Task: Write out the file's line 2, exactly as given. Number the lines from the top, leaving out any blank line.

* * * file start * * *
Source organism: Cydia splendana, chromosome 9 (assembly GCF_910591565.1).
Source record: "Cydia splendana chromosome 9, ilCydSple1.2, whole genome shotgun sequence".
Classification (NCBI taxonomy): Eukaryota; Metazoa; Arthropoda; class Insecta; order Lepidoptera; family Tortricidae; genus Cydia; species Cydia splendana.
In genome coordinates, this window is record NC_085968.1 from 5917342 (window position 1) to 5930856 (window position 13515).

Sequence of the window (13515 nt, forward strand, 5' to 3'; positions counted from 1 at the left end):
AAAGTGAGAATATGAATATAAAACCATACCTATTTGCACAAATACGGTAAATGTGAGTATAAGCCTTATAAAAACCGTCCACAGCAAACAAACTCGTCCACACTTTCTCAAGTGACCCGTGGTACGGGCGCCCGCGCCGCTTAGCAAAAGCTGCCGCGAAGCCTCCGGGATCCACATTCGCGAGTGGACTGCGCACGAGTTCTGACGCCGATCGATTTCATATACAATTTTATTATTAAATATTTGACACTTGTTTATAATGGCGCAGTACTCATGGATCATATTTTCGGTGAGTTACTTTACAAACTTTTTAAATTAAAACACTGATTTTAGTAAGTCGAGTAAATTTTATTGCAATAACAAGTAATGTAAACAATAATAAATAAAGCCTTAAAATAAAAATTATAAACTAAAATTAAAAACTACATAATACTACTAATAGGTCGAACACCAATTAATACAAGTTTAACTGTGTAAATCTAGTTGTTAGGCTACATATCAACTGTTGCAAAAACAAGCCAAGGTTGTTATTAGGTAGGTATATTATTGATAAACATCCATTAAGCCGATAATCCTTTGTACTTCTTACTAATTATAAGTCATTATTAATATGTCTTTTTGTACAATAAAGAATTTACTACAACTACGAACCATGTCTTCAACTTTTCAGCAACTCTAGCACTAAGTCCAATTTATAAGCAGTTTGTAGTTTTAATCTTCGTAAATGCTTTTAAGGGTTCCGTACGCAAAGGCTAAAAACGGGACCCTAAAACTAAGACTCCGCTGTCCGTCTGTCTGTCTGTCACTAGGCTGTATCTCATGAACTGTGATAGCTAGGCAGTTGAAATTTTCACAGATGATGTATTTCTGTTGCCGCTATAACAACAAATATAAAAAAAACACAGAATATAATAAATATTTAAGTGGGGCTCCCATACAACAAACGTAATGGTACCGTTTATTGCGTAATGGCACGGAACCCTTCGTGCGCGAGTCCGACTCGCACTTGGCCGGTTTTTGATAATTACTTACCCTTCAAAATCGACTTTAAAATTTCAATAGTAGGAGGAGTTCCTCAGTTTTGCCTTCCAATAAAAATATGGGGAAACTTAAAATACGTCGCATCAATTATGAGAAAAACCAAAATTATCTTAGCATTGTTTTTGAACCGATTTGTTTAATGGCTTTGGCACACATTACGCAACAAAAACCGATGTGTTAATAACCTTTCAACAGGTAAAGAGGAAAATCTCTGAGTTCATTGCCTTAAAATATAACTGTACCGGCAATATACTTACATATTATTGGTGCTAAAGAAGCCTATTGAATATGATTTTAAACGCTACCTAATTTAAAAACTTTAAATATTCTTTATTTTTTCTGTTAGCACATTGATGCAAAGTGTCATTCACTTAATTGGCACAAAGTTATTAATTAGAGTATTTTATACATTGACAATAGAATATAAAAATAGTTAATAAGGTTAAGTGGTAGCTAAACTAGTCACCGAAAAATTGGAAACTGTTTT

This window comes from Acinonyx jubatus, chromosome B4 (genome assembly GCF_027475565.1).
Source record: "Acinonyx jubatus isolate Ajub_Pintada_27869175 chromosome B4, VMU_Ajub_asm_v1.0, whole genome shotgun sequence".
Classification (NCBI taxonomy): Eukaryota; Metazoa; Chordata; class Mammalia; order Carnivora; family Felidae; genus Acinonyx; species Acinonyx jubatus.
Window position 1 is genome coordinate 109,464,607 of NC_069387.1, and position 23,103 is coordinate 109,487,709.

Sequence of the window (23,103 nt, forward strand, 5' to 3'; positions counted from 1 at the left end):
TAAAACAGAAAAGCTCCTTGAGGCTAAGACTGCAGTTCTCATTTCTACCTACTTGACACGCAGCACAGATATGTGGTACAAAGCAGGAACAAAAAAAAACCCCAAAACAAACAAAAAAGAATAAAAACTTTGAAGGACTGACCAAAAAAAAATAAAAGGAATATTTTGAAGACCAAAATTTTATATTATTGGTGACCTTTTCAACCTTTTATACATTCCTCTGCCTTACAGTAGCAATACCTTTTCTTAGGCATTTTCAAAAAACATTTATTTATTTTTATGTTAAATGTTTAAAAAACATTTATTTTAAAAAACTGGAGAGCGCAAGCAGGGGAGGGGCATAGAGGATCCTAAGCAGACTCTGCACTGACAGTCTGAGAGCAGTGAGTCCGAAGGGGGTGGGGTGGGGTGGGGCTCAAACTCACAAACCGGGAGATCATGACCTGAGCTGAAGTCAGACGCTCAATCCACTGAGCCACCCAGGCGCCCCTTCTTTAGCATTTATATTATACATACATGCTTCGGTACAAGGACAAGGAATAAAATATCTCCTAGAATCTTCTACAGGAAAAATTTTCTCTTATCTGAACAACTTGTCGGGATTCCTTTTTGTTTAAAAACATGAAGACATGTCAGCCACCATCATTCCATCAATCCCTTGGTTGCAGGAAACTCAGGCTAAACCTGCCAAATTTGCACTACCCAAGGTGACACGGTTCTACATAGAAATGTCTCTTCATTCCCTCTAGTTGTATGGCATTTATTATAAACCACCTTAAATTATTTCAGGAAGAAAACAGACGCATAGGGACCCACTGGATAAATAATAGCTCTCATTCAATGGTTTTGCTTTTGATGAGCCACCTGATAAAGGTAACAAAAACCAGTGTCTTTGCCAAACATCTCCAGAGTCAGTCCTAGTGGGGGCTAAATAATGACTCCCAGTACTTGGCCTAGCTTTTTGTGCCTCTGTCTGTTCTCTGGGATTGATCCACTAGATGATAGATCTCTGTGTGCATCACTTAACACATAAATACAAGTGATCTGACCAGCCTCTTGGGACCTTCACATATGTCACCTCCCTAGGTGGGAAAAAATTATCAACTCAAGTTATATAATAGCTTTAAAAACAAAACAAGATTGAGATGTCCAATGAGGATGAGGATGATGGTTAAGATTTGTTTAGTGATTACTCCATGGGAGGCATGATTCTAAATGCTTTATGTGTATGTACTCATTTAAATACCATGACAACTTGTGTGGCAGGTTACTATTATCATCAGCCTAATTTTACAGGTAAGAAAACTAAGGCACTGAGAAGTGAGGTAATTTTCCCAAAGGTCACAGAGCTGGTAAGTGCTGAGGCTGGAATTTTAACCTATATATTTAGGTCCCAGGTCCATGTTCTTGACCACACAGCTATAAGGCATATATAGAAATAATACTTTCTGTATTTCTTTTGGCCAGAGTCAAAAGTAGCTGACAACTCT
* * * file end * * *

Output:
Source record: "Cydia splendana chromosome 9, ilCydSple1.2, whole genome shotgun sequence".